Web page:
We may think of meditation as a way to grow inner peace. But have you considered how a meditation practice can create a climate that deepens intimacy and improves communication?
John Gottman’s research into what makes marriages succeed reveals that when partnerships are tarnished with a high degree of criticism, contempt, stonewalling, and defensiveness, they often end up in divorce. How can we reduce these intimacy-busting behaviors and create a climate that supports love and connection?
Uncovering Deeper Feelings
Our tendency to criticize, attack, or diagnose others (“you’re self-centered, arrogant, and only think about yourself”) can be ways to vent anger and signal our discontent. In Attachment Theory language, this may be an attachment protest—a way to act-out the pain of not feeling connected.
A vital question is this: what happens internally when we spew criticism, rage, or blame—or when we retreat from intimacy? Perhaps we’re wanting closeness and feel powerless to get the connection we desire. An impotent rage may build when we feel neglected. Sadly, our reactive anger and blame may push away our partner or friend, leaving us feeling even more frustrated.
Or, our sense of powerlessness may lead to a quiet withrawal. Seeking relief from the pain of being shamed or criticized, we may stonewall: we shut down because we don’t want the situation to escalate. Wanting space may seem like an avoidance of intimacy. But it may be the only way we know to safeguard the relationship from further trauma.
Whether we attack or withdraw, one thing seems clear: we’re hurting inside. But it isn’t easy for us to access these vulnerable feelings and courageously express them and see what happens.
Meditation or mindfulness practice is a way to slow down and notice what we’re actually feeling inside. We can't expect ourselves to know what we’re feeling without first finding some distance from our feelings. Such distance, which meditation helps create, can give us a sense of having a feeling without being the feeling. Finding the right kind of distance—not too close or too far—can enable us to find some equanimity in relation to difficult or scary emotions.
Meditation helps our physiology slow down enough to access what we’re really feeling inside. As we get our arms around our more deeply felt experience— as we hold our emotions in a gentle, caring way instead of acting them out—they have a chance to settle. We’re then better positioned to share what we’re really experiencing without the toxic effects generated by rage, blame, or withdrawal.
Relaxing Our Desire for Certainty
Another reason we cling to our judgments and criticisms is that we may have difficultly embracing uncertainty and ambiguity, Not having the intimacy, trust, and safety we desire, we may feel out-of-control.
We may seek certainty by trying to diagnose our partner or friend, as if that will suddenly help them see the light and change their behavior. We may tell them how narcissistic they are—or insist that they’re more interested in their work than in us. But these are only ideas we hold in our mind. They may or not be true. Even if true, they are more likely to create distance than connection.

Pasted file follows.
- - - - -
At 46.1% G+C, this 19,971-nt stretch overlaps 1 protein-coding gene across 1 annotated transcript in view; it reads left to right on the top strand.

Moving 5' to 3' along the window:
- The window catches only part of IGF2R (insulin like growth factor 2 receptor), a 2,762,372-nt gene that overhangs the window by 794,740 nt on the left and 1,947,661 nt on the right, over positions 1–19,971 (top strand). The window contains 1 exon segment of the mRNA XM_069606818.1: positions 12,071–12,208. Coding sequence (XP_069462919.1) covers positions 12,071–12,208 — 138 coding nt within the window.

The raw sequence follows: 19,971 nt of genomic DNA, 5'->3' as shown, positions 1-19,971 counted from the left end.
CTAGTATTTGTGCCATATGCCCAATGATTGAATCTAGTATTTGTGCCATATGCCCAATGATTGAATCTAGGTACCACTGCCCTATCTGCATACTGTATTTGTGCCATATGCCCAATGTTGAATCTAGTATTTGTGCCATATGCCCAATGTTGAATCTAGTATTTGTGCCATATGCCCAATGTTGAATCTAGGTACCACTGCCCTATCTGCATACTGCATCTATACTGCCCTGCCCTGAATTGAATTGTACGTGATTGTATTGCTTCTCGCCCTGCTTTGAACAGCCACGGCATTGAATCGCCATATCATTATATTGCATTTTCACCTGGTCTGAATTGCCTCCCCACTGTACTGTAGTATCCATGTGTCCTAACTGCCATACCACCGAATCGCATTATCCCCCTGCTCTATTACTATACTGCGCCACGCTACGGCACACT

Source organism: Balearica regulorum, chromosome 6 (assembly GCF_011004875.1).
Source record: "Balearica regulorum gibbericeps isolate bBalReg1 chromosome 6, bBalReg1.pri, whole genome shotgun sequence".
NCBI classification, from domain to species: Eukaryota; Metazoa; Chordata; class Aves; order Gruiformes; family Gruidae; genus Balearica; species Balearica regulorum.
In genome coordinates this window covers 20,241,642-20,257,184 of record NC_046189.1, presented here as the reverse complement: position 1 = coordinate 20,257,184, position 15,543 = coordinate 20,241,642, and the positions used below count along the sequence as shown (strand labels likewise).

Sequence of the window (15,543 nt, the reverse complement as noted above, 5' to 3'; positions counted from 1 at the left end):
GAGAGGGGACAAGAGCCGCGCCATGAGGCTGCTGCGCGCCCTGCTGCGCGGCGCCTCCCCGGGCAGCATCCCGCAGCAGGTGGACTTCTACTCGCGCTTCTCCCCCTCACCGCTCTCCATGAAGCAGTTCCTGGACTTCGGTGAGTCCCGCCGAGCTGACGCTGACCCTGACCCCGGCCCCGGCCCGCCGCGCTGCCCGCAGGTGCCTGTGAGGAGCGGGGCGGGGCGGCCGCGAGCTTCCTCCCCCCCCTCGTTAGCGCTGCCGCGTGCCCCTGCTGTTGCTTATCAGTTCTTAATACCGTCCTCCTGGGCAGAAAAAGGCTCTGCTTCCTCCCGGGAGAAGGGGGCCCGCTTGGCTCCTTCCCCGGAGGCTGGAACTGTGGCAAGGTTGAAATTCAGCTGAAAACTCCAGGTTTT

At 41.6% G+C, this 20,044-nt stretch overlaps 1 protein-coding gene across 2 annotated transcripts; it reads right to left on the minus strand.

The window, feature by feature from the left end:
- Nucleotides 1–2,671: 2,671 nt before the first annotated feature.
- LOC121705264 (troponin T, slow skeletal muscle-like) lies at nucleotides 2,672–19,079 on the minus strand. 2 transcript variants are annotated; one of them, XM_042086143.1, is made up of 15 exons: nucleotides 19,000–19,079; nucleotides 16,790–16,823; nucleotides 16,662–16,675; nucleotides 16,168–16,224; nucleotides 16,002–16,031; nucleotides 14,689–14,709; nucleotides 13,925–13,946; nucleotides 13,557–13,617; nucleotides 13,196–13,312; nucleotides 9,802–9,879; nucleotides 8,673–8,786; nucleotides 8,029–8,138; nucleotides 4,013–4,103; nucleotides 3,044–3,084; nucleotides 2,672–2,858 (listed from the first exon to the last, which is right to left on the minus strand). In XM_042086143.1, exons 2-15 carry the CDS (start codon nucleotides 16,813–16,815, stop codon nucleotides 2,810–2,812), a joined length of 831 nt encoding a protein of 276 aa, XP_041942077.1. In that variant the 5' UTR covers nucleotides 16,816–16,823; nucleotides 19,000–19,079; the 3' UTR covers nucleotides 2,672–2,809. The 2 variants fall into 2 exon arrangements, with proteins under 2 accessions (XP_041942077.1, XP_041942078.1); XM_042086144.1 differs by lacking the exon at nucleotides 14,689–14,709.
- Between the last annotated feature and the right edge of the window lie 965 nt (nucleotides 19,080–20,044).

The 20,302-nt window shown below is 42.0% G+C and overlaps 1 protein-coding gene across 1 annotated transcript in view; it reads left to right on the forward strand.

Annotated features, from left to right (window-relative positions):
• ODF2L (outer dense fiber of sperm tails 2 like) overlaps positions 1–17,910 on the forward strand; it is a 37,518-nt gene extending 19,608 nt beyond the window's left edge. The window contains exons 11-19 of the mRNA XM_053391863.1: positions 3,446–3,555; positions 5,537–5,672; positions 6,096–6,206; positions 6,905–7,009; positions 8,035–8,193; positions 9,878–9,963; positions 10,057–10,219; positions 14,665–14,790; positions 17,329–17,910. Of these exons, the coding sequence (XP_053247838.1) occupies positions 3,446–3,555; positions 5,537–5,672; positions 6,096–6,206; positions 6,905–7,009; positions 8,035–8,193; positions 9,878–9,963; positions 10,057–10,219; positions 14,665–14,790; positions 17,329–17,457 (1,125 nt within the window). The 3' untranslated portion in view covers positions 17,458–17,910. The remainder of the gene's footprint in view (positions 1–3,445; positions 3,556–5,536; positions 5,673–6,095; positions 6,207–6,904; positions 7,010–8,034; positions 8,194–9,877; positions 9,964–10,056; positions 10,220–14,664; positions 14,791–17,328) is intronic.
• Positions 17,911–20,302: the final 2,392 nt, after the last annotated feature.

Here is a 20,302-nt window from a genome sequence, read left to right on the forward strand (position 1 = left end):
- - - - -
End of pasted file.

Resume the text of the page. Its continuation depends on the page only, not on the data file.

No one likes being judged, shamed, and diagnosed. We’re more likely to draw our partner toward us if we ask questions rather than insist that we’re right about how awful they are. By taking time with ourselves through meditation, we might realize how sad we are or how lonely we feel. We might then come to our partner with less blame and more compassion, perhaps saying something like, “I realize I’ve been feeling lonely for you. I miss having time with you.”
Or we might ask questions from a more tender, vulnerable place rather than cling to misguided judgments about the other person: “I’m wondering why we don’t spend more time together. I’m a little afraid to ask, but is there some way I’ve alienated you? I’m wondering if you still like me and enjoy my company.”
Meditation is a practice that helps us rest more comfortably within ourselves. It's a way to make friends with ourselves. As we find more peace inside, we can gain clearer access to how life is affecting us—and how our relationships are affecting us.
We may feel less out-of-control as we find a way to connect with ourselves, which is the only thing we have any real control over. As we replace our desire to control others with courageously revealing what is happening inside ourselves—with the help of meditation or other practices that connect us with ourselves—we create a climate that helps bring people toward us. We’re then more likely to enjoy the rich and fulfilling connections we long for.
© John Amodeo
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John Amodeo, Ph.D., MFT is author of the award-winning book, Dancing with Fire: A Mindful Way to Loving Relationships. His other books include The Authentic Heart and Love & Betrayal. He has been a licensed marriage and family therapist for over 35 years in the San Francisco Bay area and has lectured and conducted workshops internationally.
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